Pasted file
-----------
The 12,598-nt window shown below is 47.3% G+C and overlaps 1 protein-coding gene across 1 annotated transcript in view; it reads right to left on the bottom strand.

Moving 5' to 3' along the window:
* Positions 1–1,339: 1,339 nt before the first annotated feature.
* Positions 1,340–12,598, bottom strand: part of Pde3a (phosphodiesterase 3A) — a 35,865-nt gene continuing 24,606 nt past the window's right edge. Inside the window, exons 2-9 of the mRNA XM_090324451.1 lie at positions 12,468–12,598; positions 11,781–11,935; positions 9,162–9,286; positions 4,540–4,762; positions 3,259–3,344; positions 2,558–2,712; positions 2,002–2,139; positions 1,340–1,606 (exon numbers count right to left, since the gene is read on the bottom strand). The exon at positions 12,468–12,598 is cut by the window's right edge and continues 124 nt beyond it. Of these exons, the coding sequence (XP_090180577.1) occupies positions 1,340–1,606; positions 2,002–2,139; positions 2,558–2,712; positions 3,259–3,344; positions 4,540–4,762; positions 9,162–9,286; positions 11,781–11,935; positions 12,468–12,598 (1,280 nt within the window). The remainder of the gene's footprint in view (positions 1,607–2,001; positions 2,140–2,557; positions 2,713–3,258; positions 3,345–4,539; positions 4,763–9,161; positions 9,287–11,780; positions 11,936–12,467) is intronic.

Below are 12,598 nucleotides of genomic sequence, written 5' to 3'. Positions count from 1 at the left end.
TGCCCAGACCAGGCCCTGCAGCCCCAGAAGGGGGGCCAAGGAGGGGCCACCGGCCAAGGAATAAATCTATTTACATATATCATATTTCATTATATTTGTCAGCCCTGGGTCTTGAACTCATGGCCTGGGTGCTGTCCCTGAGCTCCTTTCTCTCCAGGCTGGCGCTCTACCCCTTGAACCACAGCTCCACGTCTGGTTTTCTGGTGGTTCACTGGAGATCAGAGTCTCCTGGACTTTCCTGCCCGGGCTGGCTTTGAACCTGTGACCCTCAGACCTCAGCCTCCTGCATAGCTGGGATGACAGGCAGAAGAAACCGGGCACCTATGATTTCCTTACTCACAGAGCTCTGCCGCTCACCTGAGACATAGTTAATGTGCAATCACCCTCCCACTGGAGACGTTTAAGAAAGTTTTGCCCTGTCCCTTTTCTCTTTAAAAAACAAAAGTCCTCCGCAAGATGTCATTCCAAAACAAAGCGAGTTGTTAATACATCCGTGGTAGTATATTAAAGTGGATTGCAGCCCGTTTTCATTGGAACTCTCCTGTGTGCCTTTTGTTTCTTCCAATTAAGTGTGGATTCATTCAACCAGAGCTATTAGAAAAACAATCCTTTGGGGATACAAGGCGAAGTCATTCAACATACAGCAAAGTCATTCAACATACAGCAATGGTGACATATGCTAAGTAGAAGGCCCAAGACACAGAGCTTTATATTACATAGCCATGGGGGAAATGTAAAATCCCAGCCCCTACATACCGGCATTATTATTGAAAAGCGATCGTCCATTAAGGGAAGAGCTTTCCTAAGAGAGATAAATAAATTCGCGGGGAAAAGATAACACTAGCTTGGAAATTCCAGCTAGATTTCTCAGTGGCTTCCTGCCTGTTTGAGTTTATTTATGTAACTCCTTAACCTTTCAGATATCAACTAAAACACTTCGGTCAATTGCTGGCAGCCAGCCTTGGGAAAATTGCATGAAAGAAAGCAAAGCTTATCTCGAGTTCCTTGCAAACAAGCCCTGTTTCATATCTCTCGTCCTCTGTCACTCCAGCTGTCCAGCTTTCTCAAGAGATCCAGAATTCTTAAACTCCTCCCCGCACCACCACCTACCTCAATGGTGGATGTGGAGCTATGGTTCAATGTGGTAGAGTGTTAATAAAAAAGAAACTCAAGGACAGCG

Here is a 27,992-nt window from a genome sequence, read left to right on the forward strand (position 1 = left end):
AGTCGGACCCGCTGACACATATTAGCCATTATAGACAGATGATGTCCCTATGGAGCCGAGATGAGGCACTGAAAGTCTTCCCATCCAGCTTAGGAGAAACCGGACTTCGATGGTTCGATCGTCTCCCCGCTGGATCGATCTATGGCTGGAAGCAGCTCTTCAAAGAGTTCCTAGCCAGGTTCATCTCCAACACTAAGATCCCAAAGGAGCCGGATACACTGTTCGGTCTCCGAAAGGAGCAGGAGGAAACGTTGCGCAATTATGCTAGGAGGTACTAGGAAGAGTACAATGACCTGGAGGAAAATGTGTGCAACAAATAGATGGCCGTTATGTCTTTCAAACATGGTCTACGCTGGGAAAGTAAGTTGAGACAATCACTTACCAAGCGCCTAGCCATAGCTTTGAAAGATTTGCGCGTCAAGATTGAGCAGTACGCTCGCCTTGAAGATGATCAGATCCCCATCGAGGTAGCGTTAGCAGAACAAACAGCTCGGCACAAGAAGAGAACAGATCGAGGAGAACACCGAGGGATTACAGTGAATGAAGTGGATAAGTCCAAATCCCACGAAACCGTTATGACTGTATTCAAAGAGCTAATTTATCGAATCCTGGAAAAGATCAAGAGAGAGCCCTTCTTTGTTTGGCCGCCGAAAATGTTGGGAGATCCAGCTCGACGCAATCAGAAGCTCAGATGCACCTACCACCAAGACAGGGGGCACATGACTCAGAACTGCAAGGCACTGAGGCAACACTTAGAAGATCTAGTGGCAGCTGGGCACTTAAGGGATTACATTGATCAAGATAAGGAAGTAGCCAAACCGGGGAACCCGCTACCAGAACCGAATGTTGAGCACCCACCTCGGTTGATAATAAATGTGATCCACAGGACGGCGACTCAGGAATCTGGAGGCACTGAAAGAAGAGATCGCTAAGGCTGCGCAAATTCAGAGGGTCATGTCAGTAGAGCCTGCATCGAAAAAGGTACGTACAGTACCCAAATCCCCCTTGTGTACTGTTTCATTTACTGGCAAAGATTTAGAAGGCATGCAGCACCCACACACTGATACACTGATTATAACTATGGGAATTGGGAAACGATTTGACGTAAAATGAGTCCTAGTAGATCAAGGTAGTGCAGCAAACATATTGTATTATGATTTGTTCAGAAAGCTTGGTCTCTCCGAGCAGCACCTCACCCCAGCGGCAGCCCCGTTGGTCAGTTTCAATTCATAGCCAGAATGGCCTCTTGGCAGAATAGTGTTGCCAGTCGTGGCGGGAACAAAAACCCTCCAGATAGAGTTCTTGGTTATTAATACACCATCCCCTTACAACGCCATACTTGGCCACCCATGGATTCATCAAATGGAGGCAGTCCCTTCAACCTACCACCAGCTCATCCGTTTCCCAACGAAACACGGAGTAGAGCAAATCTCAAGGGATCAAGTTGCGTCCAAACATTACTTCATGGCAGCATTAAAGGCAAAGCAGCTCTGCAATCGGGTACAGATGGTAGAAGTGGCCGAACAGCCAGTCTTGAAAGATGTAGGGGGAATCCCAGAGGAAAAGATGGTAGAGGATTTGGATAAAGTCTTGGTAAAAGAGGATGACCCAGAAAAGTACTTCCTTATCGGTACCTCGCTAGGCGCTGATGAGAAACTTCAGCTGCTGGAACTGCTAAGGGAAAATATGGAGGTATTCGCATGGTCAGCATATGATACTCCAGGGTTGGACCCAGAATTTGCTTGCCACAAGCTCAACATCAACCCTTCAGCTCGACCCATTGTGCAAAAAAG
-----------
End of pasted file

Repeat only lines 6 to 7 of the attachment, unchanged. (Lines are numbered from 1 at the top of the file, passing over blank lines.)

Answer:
TGCCCAGACCAGGCCCTGCAGCCCCAGAAGGGGGGCCAAGGAGGGGCCACCGGCCAAGGAATAAATCTATTTACATATATCATATTTCATTATATTTGTCAGCCCTGGGTCTTGAACTCATGGCCTGGGTGCTGTCCCTGAGCTCCTTTCTCTCCAGGCTGGCGCTCTACCCCTTGAACCACAGCTCCACGTCTGGTTTTCTGGTGGTTCACTGGAGATCAGAGTCTCCTGGACTTTCCTGCCCGGGCTGGCTTTGAACCTGTGACCCTCAGACCTCAGCCTCCTGCATAGCTGGGATGACAGGCAGAAGAAACCGGGCACCTATGATTTCCTTACTCACAGAGCTCTGCCGCTCACCTGAGACATAGTTAATGTGCAATCACCCTCCCACTGGAGACGTTTAAGAAAGTTTTGCCCTGTCCCTTTTCTCTTTAAAAAACAAAAGTCCTCCGCAAGATGTCATTCCAAAACAAAGCGAGTTGTTAATACATCCGTGGTAGTATATTAAAGTGGATTGCAGCCCGTTTTCATTGGAACTCTCCTGTGTGCCTTTTGTTTCTTCCAATTAAGTGTGGATTCATTCAACCAGAGCTATTAGAAAAACAATCCTTTGGGGATACAAGGCGAAGTCATTCAACATACAGCAAAGTCATTCAACATACAGCAATGGTGACATATGCTAAGTAGAAGGCCCAAGACACAGAGCTTTATATTACATAGCCATGGGGGAAATGTAAAATCCCAGCCCCTACATACCGGCATTATTATTGAAAAGCGATCGTCCATTAAGGGAAGAGCTTTCCTAAGAGAGATAAATAAATTCGCGGGGAAAAGATAACACTAGCTTGGAAATTCCAGCTAGATTTCTCAGTGGCTTCCTGCCTGTTTGAGTTTATTTATGTAACTCCTTAACCTTTCAGATATCAACTAAAACACTTCGGTCAATTGCTGGCAGCCAGCCTTGGGAAAATTGCATGAAAGAAAGCAAAGCTTATCTCGAGTTCCTTGCAAACAAGCCCTGTTTCATATCTCTCGTCCTCTGTCACTCCAGCTGTCCAGCTTTCTCAAGAGATCCAGAATTCTTAAACTCCTCCCCGCACCACCACCTACCTCAATGGTGGATGTGGAGCTATGGTTCAATGTGGTAGAGTGTTAATAAAAAAGAAACTCAAGGACAGCG

Here is a 27,992-nt window from a genome sequence, read left to right on the forward strand (position 1 = left end):